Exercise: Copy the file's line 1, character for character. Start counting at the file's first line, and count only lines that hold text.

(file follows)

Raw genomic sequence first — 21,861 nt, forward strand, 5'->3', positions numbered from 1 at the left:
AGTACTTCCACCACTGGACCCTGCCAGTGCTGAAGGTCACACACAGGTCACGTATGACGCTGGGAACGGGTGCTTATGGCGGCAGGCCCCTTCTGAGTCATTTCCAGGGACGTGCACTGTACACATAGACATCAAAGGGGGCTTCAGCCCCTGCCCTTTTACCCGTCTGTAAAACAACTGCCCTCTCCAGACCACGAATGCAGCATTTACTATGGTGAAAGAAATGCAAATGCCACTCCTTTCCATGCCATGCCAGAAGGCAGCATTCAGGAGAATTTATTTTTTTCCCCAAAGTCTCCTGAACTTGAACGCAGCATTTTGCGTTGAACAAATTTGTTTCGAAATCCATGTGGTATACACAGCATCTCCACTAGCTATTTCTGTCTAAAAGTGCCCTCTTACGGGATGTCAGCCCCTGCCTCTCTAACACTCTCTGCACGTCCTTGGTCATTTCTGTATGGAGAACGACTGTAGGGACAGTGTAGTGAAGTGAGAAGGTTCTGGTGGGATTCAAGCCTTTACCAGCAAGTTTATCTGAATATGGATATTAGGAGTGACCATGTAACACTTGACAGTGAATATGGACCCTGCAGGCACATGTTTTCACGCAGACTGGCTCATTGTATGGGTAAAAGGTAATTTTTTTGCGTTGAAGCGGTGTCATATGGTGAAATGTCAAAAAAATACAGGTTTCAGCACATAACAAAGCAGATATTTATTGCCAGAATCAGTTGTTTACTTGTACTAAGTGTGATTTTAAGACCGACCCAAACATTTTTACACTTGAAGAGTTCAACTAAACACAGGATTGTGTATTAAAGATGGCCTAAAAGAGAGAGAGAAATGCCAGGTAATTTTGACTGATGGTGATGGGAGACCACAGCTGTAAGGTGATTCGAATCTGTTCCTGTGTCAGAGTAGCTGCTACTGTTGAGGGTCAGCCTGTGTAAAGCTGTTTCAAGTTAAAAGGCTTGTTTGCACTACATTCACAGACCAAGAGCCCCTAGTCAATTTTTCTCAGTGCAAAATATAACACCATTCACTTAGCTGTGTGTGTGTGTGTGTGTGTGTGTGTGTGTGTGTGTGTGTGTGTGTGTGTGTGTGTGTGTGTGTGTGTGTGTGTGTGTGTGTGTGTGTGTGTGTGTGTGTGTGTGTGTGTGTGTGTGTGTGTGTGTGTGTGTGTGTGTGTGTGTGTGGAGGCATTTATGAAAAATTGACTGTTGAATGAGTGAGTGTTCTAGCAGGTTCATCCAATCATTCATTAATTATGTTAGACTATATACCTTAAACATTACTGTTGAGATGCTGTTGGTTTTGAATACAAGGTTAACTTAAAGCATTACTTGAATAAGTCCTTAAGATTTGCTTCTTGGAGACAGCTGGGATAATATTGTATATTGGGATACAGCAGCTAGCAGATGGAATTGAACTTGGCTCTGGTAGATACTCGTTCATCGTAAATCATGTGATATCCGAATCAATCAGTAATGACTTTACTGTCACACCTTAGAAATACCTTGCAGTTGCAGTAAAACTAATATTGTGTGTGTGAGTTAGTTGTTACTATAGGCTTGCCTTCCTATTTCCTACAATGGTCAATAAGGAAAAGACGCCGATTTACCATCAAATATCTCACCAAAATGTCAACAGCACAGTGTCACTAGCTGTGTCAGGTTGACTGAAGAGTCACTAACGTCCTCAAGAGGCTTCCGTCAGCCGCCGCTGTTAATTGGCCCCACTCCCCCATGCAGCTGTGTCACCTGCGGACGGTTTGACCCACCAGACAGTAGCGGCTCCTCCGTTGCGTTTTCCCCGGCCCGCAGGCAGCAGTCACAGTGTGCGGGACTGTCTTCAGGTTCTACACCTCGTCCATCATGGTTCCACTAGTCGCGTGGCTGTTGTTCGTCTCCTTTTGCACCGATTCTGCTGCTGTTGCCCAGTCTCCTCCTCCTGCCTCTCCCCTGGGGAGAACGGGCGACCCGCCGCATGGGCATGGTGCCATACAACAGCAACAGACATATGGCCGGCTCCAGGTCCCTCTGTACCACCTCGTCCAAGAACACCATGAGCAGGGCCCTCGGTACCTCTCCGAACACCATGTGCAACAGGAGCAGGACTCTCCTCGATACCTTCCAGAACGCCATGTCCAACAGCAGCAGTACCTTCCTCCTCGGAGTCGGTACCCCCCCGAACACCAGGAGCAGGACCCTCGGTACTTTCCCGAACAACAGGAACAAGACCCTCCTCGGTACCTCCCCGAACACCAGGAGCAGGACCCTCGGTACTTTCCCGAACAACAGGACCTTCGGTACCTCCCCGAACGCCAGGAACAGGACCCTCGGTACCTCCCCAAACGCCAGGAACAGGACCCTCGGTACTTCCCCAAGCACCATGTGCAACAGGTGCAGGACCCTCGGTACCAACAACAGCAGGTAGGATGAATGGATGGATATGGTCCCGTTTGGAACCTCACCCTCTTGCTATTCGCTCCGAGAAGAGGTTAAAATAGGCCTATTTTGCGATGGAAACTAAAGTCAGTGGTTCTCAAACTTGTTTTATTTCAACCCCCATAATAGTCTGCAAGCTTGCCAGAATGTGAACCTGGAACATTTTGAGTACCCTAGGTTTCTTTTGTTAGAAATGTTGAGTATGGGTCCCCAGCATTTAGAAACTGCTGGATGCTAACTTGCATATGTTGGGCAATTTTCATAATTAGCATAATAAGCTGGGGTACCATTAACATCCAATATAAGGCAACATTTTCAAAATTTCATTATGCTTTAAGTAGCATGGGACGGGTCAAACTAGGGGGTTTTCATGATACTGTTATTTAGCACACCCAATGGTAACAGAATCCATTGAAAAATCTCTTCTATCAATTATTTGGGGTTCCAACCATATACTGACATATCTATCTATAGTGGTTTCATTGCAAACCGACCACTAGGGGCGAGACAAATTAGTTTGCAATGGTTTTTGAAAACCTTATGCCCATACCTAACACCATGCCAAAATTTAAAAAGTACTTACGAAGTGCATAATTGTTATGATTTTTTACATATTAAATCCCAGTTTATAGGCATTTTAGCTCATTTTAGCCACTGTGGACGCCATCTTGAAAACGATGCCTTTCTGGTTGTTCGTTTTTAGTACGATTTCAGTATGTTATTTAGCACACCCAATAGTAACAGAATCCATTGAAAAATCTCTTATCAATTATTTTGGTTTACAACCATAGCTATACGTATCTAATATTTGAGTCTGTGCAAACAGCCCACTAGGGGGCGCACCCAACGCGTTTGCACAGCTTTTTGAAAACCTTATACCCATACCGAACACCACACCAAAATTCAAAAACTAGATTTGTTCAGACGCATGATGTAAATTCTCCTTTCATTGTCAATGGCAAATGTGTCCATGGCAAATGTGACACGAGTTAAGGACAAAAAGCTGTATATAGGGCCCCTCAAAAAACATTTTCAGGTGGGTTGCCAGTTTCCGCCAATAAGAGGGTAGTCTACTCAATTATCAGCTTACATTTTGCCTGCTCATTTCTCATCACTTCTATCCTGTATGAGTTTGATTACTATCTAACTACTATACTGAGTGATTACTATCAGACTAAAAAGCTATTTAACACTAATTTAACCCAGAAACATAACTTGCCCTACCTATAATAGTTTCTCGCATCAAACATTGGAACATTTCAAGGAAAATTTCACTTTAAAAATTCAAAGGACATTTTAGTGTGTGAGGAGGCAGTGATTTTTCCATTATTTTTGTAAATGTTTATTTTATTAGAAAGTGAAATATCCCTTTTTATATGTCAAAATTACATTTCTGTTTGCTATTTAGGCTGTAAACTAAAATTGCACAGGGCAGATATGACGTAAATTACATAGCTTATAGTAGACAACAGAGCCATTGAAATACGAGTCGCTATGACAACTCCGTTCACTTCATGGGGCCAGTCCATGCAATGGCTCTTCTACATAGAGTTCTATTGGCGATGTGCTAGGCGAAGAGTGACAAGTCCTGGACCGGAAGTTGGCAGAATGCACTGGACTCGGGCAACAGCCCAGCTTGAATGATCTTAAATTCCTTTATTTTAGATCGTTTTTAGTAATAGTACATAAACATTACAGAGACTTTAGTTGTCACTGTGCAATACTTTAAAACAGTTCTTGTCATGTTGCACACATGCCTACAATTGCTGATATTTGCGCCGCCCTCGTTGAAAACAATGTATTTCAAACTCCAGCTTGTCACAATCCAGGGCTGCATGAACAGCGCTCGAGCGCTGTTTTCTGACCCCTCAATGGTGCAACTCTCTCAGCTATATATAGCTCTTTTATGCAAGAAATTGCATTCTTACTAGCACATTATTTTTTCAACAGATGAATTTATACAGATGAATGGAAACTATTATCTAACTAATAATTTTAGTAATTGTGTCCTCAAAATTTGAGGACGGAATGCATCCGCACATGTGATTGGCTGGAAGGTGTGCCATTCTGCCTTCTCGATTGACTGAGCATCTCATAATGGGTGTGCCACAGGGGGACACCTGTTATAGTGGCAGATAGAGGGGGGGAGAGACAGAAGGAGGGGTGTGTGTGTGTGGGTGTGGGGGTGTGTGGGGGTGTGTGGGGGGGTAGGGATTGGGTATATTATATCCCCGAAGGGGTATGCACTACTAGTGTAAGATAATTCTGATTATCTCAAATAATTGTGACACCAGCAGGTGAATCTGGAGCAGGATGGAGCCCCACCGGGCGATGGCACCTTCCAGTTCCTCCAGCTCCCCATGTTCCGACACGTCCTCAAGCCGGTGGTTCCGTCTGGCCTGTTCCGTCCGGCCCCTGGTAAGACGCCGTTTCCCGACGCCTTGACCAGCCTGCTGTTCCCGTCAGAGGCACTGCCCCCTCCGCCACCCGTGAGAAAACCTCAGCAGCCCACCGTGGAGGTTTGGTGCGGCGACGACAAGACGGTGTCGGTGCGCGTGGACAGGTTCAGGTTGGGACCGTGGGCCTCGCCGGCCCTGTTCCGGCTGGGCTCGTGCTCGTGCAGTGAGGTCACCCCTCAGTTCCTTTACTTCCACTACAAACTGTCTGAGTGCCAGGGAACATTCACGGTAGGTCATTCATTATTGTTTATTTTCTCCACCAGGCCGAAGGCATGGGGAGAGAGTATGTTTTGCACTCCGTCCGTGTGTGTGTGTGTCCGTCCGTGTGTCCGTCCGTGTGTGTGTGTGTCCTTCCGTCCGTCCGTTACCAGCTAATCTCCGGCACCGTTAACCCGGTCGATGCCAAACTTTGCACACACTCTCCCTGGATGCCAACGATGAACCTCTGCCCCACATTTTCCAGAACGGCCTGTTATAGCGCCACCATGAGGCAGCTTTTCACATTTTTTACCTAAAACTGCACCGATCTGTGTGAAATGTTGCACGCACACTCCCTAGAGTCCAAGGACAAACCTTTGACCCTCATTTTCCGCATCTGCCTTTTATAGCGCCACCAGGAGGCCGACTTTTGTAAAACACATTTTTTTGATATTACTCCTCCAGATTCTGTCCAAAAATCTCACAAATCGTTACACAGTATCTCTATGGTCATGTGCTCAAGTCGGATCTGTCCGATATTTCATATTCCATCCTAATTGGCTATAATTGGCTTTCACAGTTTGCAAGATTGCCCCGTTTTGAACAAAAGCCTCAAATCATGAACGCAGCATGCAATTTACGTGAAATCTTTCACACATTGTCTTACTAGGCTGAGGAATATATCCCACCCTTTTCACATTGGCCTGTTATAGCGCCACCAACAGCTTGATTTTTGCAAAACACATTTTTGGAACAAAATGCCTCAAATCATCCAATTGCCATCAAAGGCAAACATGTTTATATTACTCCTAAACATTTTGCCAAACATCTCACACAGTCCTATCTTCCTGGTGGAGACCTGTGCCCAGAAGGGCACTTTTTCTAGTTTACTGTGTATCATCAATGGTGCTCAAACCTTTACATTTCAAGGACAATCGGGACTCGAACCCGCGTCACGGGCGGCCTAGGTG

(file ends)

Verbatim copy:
Raw genomic sequence first — 21,861 nt, forward strand, 5'->3', positions numbered from 1 at the left: